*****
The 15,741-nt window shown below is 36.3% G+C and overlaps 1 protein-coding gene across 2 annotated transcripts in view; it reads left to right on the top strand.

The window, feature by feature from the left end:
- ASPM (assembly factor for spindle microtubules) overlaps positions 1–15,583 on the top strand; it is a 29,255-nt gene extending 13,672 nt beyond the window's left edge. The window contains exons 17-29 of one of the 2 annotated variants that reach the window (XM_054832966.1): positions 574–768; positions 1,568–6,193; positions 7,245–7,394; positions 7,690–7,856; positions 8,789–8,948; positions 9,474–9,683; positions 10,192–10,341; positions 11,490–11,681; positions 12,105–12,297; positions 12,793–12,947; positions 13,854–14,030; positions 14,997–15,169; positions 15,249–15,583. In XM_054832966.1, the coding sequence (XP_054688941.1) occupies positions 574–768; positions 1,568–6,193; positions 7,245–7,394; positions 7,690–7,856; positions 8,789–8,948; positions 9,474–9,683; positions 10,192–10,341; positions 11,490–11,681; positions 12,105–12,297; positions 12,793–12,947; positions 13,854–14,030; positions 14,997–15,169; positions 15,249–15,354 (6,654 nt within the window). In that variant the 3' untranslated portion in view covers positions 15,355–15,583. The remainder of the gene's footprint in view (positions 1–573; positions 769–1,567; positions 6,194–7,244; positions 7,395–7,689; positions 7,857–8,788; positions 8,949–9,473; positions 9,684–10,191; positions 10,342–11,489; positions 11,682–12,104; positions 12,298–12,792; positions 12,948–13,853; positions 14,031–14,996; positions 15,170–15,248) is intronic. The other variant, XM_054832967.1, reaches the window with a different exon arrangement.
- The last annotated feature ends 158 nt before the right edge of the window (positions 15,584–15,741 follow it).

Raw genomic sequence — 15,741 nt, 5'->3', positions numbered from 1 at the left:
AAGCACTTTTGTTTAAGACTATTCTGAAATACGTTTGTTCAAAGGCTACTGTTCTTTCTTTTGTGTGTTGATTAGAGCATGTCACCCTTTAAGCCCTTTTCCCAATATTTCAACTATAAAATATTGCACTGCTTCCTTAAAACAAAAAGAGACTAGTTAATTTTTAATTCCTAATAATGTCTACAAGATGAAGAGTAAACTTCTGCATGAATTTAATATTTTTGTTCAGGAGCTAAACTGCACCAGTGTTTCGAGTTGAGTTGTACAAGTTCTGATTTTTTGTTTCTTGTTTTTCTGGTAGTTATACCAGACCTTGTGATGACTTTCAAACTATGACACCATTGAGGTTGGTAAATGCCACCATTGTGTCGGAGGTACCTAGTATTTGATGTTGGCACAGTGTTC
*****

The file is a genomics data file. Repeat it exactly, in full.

The 15,741-nt window shown below is 36.3% G+C and overlaps 1 protein-coding gene across 2 annotated transcripts in view; it reads left to right on the top strand.

The window, feature by feature from the left end:
- ASPM (assembly factor for spindle microtubules) overlaps positions 1–15,583 on the top strand; it is a 29,255-nt gene extending 13,672 nt beyond the window's left edge. The window contains exons 17-29 of one of the 2 annotated variants that reach the window (XM_054832966.1): positions 574–768; positions 1,568–6,193; positions 7,245–7,394; positions 7,690–7,856; positions 8,789–8,948; positions 9,474–9,683; positions 10,192–10,341; positions 11,490–11,681; positions 12,105–12,297; positions 12,793–12,947; positions 13,854–14,030; positions 14,997–15,169; positions 15,249–15,583. In XM_054832966.1, the coding sequence (XP_054688941.1) occupies positions 574–768; positions 1,568–6,193; positions 7,245–7,394; positions 7,690–7,856; positions 8,789–8,948; positions 9,474–9,683; positions 10,192–10,341; positions 11,490–11,681; positions 12,105–12,297; positions 12,793–12,947; positions 13,854–14,030; positions 14,997–15,169; positions 15,249–15,354 (6,654 nt within the window). In that variant the 3' untranslated portion in view covers positions 15,355–15,583. The remainder of the gene's footprint in view (positions 1–573; positions 769–1,567; positions 6,194–7,244; positions 7,395–7,689; positions 7,857–8,788; positions 8,949–9,473; positions 9,684–10,191; positions 10,342–11,489; positions 11,682–12,104; positions 12,298–12,792; positions 12,948–13,853; positions 14,031–14,996; positions 15,170–15,248) is intronic. The other variant, XM_054832967.1, reaches the window with a different exon arrangement.
- The last annotated feature ends 158 nt before the right edge of the window (positions 15,584–15,741 follow it).

Raw genomic sequence — 15,741 nt, 5'->3', positions numbered from 1 at the left:
AAGCACTTTTGTTTAAGACTATTCTGAAATACGTTTGTTCAAAGGCTACTGTTCTTTCTTTTGTGTGTTGATTAGAGCATGTCACCCTTTAAGCCCTTTTCCCAATATTTCAACTATAAAATATTGCACTGCTTCCTTAAAACAAAAAGAGACTAGTTAATTTTTAATTCCTAATAATGTCTACAAGATGAAGAGTAAACTTCTGCATGAATTTAATATTTTTGTTCAGGAGCTAAACTGCACCAGTGTTTCGAGTTGAGTTGTACAAGTTCTGATTTTTTGTTTCTTGTTTTTCTGGTAGTTATACCAGACCTTGTGATGACTTTCAAACTATGACACCATTGAGGTTGGTAAATGCCACCATTGTGTCGGAGGTACCTAGTATTTGATGTTGGCACAGTGTTC